Nord Stream 2 work halts ahead of US defense bill

Nord Stream 2 work halts ahead of US defense bill
An Allseas ship working on the Nord Stream 2 pipeline in the Baltic Sea. Work has now been suspended ahead of potential US sanctions. (Reuters)
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Updated 21 December 2019

Nord Stream 2 work halts ahead of US defense bill

Nord Stream 2 work halts ahead of US defense bill
  • Nord Stream can deliver enough energy to supply 26 million households per year

WASHINGTON: Swiss-Dutch company Allseas said it had suspended its pipe-laying activities along the Nord Stream 2 Russia-to-Germany natural gas pipeline, in anticipation of US President Donald Trump’s signing of a new national defense policy bill on Friday.

The move throws into doubt the completion date of the $11 billion project, that Moscow had said would be ready in months, jeopardizing plans to quickly expand sales of natural gas to Europe via pipeline.

“In anticipation of the enactment of the National Defense Authorization Act (NDAA), Allseas has suspended its Nord Stream 2 pipelay activities,” the company said in a statement dated Dec. 21.

“Allseas will proceed, consistent with the legislation’s wind down provision and expect guidance comprising of the necessary regulatory, technical and environmental clarifications from the relevant US authority.”

The annual national defense policy bill, which Trump signed later on Friday, contains legislation imposing sanctions on companies laying pipe for the project that will double the pipeline’s capacity to Germany.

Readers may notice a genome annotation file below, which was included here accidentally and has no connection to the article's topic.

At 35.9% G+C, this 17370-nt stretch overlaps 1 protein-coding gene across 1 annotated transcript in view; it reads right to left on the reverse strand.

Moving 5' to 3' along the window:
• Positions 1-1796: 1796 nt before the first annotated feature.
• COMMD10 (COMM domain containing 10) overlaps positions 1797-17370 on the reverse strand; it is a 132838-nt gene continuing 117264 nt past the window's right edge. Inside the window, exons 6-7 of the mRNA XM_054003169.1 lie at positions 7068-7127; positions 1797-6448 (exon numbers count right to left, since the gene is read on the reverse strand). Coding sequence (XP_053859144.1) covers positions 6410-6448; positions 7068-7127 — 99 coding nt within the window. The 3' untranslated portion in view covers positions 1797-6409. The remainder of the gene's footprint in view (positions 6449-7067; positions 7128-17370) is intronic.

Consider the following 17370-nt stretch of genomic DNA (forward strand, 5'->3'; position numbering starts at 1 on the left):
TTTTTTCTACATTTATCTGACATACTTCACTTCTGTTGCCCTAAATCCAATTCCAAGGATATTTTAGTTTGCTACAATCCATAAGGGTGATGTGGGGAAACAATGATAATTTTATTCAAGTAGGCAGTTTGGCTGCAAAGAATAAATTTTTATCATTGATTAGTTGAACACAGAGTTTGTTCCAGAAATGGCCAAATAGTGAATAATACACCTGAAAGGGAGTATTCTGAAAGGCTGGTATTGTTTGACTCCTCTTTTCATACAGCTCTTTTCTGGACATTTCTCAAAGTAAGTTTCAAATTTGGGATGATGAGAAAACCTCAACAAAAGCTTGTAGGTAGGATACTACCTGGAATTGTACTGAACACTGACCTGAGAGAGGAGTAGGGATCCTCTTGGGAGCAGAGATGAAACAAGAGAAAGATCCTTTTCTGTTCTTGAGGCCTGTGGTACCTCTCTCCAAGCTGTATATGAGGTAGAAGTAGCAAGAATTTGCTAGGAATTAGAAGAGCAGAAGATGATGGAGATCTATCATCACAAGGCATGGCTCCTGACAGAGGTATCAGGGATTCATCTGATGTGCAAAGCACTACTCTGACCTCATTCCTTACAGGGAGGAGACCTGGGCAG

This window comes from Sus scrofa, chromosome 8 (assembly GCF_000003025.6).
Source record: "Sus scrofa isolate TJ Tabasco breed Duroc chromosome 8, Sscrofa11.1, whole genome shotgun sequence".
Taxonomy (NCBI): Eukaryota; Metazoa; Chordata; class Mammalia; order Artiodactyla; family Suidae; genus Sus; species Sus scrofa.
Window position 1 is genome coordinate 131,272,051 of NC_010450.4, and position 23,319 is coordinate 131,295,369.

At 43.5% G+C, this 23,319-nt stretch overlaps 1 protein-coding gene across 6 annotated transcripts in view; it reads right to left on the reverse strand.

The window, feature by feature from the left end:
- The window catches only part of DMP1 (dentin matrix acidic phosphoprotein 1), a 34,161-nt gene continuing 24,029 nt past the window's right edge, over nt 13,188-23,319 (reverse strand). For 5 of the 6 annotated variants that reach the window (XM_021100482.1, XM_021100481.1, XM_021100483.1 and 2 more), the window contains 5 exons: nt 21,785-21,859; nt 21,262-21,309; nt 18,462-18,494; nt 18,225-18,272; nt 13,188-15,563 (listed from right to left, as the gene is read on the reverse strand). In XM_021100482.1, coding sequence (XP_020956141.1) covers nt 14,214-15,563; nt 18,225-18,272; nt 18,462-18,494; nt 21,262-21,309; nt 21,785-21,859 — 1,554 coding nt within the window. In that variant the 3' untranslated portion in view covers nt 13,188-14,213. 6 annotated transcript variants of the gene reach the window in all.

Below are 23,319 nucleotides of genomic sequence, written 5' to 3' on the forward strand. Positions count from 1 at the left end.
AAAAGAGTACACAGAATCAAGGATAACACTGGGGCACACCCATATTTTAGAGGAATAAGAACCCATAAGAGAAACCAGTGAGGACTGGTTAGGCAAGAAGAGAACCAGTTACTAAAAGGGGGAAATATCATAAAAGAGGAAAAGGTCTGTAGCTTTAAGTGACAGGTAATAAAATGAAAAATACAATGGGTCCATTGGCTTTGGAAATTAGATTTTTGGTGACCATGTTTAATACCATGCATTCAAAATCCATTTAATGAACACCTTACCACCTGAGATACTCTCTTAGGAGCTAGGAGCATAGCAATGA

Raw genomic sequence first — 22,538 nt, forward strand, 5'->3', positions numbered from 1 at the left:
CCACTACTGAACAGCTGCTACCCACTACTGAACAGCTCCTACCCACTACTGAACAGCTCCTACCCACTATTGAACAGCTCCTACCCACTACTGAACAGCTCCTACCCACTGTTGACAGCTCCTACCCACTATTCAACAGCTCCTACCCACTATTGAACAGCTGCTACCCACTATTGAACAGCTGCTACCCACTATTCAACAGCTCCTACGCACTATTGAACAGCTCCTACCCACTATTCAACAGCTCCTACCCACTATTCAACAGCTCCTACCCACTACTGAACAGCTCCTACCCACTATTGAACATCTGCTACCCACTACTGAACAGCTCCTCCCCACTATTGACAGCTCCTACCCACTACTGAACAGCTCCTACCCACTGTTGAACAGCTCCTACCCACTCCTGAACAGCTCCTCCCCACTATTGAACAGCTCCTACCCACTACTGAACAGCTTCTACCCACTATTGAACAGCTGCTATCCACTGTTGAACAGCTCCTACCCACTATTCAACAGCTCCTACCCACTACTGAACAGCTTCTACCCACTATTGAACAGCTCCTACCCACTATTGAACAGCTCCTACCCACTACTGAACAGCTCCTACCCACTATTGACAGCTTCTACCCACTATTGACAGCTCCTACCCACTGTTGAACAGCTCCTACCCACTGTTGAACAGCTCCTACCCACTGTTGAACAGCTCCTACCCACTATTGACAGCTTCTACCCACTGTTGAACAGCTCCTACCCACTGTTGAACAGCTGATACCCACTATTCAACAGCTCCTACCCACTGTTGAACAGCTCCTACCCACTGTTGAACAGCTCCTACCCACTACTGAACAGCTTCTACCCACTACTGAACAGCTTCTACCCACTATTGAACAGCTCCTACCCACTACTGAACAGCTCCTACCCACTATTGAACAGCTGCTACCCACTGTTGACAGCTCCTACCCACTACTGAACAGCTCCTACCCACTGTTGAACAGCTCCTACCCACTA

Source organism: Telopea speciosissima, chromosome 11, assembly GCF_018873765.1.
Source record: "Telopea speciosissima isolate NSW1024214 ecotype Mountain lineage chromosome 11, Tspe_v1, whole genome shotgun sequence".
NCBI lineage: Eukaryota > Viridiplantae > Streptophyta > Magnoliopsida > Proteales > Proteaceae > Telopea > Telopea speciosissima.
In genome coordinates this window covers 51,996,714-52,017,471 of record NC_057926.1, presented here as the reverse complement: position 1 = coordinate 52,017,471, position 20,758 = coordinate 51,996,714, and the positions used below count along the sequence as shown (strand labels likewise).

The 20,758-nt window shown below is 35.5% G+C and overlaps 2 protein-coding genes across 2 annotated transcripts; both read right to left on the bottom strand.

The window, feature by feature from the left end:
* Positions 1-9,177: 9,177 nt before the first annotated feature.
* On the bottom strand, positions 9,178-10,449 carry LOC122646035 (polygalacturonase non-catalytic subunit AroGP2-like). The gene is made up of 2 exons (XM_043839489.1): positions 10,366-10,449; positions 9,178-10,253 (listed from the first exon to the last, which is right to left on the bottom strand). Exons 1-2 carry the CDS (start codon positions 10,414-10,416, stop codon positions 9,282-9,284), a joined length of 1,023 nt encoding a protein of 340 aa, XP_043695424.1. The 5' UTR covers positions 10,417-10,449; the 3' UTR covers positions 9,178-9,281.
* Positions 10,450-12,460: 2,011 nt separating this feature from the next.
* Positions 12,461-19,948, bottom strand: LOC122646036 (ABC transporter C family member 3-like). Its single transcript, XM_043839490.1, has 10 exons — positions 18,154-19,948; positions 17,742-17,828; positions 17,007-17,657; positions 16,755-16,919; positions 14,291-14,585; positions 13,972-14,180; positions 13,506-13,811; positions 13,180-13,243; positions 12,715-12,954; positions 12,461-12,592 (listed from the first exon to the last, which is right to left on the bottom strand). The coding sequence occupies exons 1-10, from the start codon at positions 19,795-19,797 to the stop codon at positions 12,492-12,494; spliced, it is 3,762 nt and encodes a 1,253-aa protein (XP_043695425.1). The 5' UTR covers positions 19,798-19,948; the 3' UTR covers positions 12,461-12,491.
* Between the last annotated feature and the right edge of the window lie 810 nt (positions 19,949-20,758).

The bill calls on the administration to identify companies working on the project within 60 days to trigger the sanctions. That report will likely be completed faster than that, however, meaning that any such sanctions could be triggered earlier than expected, two US senior officials told Reuters.

Led by Russian state energy company Gazprom, the Nord Stream 2 pipeline would allow Moscow to bypass Ukraine and Poland to deliver gas under the Baltic Sea to Germany.

The Trump administration, like the Obama administration before it, opposes the project on the grounds it would strengthen Russian President Vladimir Putin’s economic and political grip over Europe. Russia has cut deliveries of the fuel to Ukraine and parts of Europe in winter during pricing disputes.

Washington says that Nord Stream 2 would also likely deprive Ukraine of billions of dollars in gas transit fees.

Germany says it needs the gas as it weans itself off coal and nuclear power.

The Trump administration has touted US liquefied natural gas as “freedom gas” that gives Europe an alternative to Russian supply.